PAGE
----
Print your own fabric with Inkodye | How About Orange

June 21, 2012

Print your own fabric with Inkodye


I played with Inkodye again—a photo-sensitive dye that uses the sun to develop prints on natural materials like wood and fabric. One nice thing about using this dye instead of fabric paint is that fabric stays soft and flexible, instead of stiffening like it does with paint. Plus watching prints develop is always fun!


I made a simple cloud design this time, since I knew that achieving perfectly crisp edges is tricky due to shadows that might occur. And clouds can have soft edges, so if that's what happened, all the better.


To make your own cloud print, you'll need Inkodye, fabric, a foam brush, a large piece of cardboard wrapped in plastic for your work surface, masking tape, cardboard for cutting out shapes, a pencil and scissors.


Sketch clouds onto cardboard. You could use a cereal box or other recycled cardboard for this; avoid regular paper since it might let light through and it will curl more easily if it gets damp.


Cut out the clouds.


Tape the edges of the fabric to your work surface to keep it in place while you brush on dye. (My "work surface" was a piece of corrugated cardboard wrapped in a garbage bag, which worked great.)


Mix up your Inkodye solution. It's fine to use it straight from the bottle, but it's very concentrated so you can mix it with water to stretch it. Use a 1:1 ratio of dye to water, and colors will still be vibrant. I used about 1/4 cup of each for this project.

In a dim room away from direct sunlight, quickly brush the dye evenly over the surface of the fabric.


Then blot up any excess dye until the surface feels barely damp. Less moisture will keep the cardboard shapes from curling up.

Arrange the cloud cut-outs over the fabric. Then carry the board into a sunny area, set it down, and don't move it while the dye develops. (About 8 minutes on a sunny day, 15 on a partly cloudy day.) For best results, expose prints around noon when the sun is directly overhead; it will help reduce cast shadows.


It's helpful to weigh down your shapes to prevent curling; I used some stacks of coins. Place them quickly to prevent the cardboard from shifting. Once exposed to sunlight, the dye will begin turning color within seconds. When your print has been exposed long enough, bring it back inside before removing your shapes. Remember, the unexposed areas will immediately begin to turn color if you remove the cutouts outside, so resist the urge to peek immediately.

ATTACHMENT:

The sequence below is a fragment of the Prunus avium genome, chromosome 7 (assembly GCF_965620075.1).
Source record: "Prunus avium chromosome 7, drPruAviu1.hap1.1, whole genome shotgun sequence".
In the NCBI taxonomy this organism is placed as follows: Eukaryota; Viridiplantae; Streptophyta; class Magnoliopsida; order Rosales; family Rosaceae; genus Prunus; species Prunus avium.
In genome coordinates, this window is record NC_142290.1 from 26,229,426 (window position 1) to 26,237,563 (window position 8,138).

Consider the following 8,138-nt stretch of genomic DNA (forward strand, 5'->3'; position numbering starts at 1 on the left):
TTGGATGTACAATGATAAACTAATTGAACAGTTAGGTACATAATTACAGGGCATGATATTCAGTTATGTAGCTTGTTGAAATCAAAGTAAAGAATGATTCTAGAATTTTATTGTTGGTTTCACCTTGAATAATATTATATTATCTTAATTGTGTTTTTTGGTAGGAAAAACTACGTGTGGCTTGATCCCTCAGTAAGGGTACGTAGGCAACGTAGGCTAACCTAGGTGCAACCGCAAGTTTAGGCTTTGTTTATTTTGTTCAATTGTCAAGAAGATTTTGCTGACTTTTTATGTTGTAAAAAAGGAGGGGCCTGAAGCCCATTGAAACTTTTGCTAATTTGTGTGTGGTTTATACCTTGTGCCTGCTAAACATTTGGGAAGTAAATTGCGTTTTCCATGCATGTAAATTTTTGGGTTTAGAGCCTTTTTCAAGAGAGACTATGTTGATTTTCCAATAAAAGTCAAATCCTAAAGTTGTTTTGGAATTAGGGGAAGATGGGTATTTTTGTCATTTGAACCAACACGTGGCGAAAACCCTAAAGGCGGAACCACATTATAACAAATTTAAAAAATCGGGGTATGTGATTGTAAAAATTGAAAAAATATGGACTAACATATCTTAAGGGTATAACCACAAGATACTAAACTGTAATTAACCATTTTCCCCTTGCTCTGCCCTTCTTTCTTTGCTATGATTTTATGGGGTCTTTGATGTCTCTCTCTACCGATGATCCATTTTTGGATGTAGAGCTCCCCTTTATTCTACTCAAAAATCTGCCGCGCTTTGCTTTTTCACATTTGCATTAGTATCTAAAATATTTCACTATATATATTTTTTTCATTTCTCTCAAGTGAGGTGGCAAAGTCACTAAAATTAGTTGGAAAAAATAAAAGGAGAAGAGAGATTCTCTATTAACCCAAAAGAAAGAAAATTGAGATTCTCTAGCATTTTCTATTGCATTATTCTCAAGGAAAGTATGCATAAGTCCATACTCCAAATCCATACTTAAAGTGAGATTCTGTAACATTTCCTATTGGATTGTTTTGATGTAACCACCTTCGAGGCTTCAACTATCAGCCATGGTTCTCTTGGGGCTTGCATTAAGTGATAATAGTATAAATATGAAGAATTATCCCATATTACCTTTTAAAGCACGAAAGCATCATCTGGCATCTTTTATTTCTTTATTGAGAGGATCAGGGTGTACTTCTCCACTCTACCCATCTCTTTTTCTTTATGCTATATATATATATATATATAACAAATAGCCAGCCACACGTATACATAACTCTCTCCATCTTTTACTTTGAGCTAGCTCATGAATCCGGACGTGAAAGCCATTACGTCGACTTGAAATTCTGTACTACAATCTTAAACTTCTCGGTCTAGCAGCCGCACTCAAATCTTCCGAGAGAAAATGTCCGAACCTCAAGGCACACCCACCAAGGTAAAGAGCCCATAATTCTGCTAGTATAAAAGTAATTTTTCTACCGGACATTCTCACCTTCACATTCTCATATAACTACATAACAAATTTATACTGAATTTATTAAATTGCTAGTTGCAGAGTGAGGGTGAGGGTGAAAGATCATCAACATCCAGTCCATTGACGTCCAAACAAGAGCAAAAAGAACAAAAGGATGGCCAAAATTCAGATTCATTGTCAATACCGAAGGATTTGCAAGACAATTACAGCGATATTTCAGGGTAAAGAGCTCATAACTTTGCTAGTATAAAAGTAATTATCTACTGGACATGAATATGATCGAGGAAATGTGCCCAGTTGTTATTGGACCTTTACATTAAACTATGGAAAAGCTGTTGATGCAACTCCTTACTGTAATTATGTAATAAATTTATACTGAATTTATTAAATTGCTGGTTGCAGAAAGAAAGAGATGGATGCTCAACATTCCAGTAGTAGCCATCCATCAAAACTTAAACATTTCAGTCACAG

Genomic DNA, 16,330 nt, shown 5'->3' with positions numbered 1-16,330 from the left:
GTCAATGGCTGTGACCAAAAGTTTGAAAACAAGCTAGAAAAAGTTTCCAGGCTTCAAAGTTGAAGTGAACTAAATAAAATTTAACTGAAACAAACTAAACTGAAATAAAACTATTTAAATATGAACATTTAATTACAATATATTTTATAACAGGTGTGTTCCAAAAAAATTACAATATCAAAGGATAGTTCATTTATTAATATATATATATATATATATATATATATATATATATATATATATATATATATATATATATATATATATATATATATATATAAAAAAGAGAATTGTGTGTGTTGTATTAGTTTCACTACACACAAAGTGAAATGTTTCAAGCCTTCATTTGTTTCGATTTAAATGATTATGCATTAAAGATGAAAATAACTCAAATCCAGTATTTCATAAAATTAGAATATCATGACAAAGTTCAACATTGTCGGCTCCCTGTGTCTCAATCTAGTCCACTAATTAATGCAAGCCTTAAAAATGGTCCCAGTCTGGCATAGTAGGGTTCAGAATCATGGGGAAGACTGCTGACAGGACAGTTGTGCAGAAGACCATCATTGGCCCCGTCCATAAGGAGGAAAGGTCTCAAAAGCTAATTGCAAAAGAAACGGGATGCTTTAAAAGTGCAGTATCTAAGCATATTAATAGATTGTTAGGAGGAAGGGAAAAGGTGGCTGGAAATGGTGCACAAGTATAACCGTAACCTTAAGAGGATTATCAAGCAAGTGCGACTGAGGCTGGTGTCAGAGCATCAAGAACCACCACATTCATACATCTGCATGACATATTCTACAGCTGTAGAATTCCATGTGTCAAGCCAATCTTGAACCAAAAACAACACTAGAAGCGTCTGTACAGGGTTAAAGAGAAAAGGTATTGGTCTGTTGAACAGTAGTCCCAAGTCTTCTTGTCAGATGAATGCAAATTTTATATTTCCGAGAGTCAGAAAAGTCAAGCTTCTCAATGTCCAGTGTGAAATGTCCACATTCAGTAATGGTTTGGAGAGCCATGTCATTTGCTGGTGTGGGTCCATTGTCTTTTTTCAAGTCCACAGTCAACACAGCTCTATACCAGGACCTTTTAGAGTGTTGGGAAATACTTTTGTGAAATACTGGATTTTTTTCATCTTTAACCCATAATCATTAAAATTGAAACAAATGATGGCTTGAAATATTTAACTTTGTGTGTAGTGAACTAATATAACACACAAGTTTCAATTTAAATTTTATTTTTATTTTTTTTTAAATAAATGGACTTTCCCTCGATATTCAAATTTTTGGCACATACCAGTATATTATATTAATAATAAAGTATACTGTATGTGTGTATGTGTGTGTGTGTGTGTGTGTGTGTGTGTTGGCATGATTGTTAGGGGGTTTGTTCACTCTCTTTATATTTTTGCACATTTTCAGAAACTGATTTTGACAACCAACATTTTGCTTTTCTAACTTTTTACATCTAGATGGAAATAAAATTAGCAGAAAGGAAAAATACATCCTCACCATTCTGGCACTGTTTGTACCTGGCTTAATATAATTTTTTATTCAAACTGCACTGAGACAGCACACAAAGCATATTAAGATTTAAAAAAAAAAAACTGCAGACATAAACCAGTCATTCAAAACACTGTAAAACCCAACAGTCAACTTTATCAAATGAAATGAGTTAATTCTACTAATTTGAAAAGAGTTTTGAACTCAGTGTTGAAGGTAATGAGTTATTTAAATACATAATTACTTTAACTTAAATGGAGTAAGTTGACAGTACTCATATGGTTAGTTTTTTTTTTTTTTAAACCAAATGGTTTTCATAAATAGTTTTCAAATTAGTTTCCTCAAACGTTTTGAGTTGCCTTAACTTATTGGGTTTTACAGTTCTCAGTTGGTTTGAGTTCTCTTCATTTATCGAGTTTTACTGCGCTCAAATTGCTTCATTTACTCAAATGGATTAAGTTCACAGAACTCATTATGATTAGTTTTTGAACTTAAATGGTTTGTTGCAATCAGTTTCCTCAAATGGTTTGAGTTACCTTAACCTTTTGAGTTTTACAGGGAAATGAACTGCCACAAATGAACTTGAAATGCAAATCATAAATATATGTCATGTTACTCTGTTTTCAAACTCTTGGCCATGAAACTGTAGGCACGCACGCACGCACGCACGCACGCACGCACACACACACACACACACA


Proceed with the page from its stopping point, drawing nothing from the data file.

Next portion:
Quickly begin washing out the excess dye in hot, soapy water, scrubbing thoroughly. Rinse, and you're done! The resulting print will be permanent and machine washable.


If you'd like to give it a whirl, Inkodye is available here.

45 comments:

Grandma G said...

Lovely! When you sit on that chair, do you feel like you're on Cloud 9?

Mum

Jessica Jones said...

Nope. Cloud 8. That's how many there are. :)

Grandma G said...

Well, I guess if you've sat on 8, you've sat on 'em all.

Mum

CarolynK said...

Have you tried using other materials besides cardboard? I'd like to use pieces of lace and doilies, but worry that they might be ruined in the process. Any ideas?

Jessica Jones said...

I have tried both lace and doilies. You're right---they get dyed in the process. Here's my paper doily project.

Patti Shanks said...

Such a fun project! Do you know if you can save any unused dye if it has been diluted with water?

Jessica Jones said...

I would guess yes, in a sealed container that no light can get into. But haven't tried it!

tiffanyharvey said...

I would try laying a piece of glass over the top of the cut outs to weigh them down & keep them from curling. That's what you do when you expose the emulsion for screen printing screens.

Jessica Jones said...

I've found that in the hot sun, condensation forms on any glass or plastic that is placed on top of the design. Then the wet spots dilute the dye, and the print ends up blotchy. If possible, it's better to expose the fabric to air, I've found.

Rachel said...

Love all your inkodye projects! I found the product through your blog and used it with a bunch of kids at my daughter's school art fair. They loved the results, and the process.

Helena said...

Interesting, I'll make sure to buy this paint soon :D

http://thespaceofagerman.wordpress.com/